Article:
This can be done by simply grabbing the title of the page, which just so happens to be the film name and year of release:
curl -s http://www.imdb.com/title/tt0068646/ | grep '<title>'
It's not quite what we want, but pretty darn close:
<title>The Godfather (1972)</title>
It's close enough that we now can write a short script that takes an IMDb movie title URL and outputs the movie name followed by a pipe symbol (a convenient field separator) and the year the film was released:
#!/bin/sh # given an IMDb film URL, output title & release year curl -s "$1" | \ grep '<title>' | cut -d\> -f2 | cut -d\< -f1 | \ sed 's/([0-9][0-9][0-9][0-9])/| &/' | sed 's/(//;s/)//' exit 0
(The complicated sed regular expression is to ensure that we don't merely match the open parenthesis, just in case the movie title includes parentheses.)
With that written, now we simply can pour the list into the script and pull a quick list of the top ten films:
for name in $(cat top250.txt) do ./get-film-info.sh $name done | head -10
And, here's the output:
The Godfather | 1972 The Shawshank Redemption | 1994 The Godfather: Part II | 1974 Buono, il brutto, il cattivo, Il | 1966 Pulp Fiction | 1994 Schindler's List | 1993 One Flew Over the Cuckoo's Nest | 1975 Star Wars: Episode V - The Empire Strikes Back | 1980 Casablanca | 1942 Shichinin no samurai | 1954
Cool. Now we're getting somewhere. Let's stop here, and next month, I'll look at pulling out a random entry from the 250 entries, then generate three random numbers numerically close to the correct year and present all four as possible answers to the question, “when was XX released?”
For now, I think I'll pop Casablanca in to my Blu-ray player and relax while the team at Linux Journal struggles with laying out the column. See ya later, shweetheart.
Dave Taylor is a 26-year veteran of UNIX, creator of The Elm Mail System, and most recently author of both the best-selling Wicked Cool Shell Scripts and Teach Yourself Unix in 24 Hours, among his 16 technical books. His main Web site is at www.intuitive.com, and he also offers up tech support at AskDaveTaylor.com. Follow him on Twitter if you'd like: twitter.com/DaveTaylor.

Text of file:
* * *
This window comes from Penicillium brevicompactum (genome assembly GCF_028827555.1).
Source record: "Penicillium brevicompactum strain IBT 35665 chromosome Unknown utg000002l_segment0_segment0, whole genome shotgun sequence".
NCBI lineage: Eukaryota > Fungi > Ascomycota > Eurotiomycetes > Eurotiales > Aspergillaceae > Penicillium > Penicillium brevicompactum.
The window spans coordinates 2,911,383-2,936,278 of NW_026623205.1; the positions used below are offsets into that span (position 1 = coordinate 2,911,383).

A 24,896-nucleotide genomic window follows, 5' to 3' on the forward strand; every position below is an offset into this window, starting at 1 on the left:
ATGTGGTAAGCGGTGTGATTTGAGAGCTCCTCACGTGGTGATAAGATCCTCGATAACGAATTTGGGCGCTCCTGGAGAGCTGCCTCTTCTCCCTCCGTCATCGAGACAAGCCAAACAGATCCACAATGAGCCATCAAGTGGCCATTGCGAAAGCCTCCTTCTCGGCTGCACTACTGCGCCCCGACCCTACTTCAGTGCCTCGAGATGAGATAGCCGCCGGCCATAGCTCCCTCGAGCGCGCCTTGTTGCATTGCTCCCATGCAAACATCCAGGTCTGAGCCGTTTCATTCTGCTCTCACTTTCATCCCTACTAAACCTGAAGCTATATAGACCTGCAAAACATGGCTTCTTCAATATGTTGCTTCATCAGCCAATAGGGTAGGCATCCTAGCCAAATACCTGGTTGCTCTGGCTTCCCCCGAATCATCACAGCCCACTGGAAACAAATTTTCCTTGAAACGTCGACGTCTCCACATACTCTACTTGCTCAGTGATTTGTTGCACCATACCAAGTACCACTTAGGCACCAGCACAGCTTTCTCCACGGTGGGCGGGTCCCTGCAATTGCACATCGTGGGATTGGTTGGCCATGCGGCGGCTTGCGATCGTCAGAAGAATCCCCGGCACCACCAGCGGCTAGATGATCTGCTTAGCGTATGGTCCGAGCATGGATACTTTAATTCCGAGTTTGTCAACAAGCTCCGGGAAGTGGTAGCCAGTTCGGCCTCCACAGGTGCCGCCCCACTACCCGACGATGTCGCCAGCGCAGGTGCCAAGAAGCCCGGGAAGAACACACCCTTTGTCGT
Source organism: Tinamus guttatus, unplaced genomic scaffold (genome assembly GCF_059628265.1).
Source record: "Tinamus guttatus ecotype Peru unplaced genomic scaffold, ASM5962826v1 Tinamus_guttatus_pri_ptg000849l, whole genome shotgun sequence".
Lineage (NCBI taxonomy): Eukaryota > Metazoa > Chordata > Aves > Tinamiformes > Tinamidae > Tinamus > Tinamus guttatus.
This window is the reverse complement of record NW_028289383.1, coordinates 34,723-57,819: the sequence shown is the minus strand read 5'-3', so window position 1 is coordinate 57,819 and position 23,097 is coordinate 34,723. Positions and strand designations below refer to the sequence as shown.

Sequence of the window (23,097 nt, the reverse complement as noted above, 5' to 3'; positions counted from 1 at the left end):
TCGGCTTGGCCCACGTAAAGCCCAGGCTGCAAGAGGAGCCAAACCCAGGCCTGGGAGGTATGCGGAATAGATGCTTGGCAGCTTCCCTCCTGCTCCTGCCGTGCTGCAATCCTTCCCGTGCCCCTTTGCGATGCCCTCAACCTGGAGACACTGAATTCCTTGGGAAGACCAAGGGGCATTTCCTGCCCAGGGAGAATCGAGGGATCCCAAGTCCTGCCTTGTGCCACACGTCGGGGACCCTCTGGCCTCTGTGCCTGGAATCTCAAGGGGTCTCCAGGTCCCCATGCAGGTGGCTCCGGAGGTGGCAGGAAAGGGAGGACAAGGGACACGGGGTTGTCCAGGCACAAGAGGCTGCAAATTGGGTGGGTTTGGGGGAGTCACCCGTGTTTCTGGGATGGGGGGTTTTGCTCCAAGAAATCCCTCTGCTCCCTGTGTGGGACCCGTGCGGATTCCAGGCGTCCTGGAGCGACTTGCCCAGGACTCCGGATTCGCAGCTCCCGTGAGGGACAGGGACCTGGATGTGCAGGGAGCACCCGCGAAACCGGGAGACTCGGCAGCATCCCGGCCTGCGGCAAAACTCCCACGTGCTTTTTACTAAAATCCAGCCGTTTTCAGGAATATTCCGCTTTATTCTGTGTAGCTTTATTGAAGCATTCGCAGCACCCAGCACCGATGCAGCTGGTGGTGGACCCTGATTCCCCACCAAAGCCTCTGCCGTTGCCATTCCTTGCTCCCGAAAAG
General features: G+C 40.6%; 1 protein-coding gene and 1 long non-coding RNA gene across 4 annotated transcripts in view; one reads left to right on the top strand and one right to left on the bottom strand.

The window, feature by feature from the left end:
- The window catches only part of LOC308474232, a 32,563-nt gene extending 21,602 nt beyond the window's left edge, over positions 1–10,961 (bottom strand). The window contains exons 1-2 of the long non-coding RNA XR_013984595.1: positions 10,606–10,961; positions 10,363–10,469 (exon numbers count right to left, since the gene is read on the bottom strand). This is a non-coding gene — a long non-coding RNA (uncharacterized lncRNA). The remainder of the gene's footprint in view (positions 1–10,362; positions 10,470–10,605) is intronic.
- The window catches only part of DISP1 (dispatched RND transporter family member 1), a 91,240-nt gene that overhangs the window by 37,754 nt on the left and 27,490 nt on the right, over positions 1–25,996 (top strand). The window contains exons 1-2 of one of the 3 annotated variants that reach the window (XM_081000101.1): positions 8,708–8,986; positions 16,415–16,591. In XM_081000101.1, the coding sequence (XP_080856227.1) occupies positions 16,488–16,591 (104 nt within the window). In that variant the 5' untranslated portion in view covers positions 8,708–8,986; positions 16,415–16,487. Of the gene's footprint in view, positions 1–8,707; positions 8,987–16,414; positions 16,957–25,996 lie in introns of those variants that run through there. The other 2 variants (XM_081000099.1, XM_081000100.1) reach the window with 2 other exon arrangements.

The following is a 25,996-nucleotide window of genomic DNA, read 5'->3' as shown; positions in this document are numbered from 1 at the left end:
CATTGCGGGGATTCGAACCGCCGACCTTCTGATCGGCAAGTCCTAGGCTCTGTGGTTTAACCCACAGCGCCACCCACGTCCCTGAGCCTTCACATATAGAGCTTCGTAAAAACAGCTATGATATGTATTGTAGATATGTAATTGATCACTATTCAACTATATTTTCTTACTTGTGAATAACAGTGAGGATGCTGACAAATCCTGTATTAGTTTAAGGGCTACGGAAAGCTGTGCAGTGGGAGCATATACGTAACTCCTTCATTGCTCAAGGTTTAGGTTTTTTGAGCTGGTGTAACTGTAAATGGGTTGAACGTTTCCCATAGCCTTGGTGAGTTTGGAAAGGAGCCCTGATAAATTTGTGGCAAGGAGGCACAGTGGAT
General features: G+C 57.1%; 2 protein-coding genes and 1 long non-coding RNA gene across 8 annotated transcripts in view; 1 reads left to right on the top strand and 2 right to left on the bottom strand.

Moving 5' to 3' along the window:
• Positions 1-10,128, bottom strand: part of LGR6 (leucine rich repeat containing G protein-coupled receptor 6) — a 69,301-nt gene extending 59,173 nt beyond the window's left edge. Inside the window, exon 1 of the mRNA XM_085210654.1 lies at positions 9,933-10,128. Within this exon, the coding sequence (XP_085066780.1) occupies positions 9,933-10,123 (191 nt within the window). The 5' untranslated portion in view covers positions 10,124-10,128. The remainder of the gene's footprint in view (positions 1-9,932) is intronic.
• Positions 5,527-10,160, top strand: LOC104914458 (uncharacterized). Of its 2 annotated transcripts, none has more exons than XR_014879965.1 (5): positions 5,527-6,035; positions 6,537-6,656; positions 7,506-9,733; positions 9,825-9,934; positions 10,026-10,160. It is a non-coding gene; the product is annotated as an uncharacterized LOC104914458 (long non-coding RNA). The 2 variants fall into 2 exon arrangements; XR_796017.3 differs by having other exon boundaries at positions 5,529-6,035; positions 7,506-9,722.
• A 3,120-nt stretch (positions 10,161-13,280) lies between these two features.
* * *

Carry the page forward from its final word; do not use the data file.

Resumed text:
Dave Taylor has been hacking shell scripts for over thirty years. Really. He's the author of the popular "Wicked Cool Shell Scripts" and can be found on Twitter as @DaveTaylor and more generally at www.DaveTaylorOnline.com.
Practical Task Scheduling Deployment
July 20, 2016 12:00 pm CDT
One of the best things about the UNIX environment (aside from being stable and efficient) is the vast array of software tools available to help you do your job. Traditionally, a UNIX tool does only one thing, but does that one thing very well. For example, grep is very easy to use and can search vast amounts of data quickly. The find tool can find a particular file or files based on all kinds of criteria. It's pretty easy to string these tools together to build even more powerful tools, such as a tool that finds all of the .log files in the /home directory and searches each one for a particular entry. This erector-set mentality allows UNIX system administrators to seem to always have the right tool for the job.
Cron traditionally has been considered another such a tool for job scheduling, but is it enough? This webinar considers that very question. The first part builds on a previous Geek Guide, Beyond Cron, and briefly describes how to know when it might be time to consider upgrading your job scheduling infrastructure. The second part presents an actual planning and implementation framework.
Join Linux Journal's Mike Diehl and Pat Cameron of Help Systems.
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With all the industry talk about the benefits of Linux on Power and all the performance advantages offered by its open architecture, you may be considering a move in that direction. If you are thinking about analytics, big data and cloud computing, you would be right to evaluate Power. The idea of using commodity x86 hardware and replacing it every three years is an outdated cost model. It doesn’t consider the total cost of ownership, and it doesn’t consider the advantage of real processing power, high-availability and multithreading like a demon.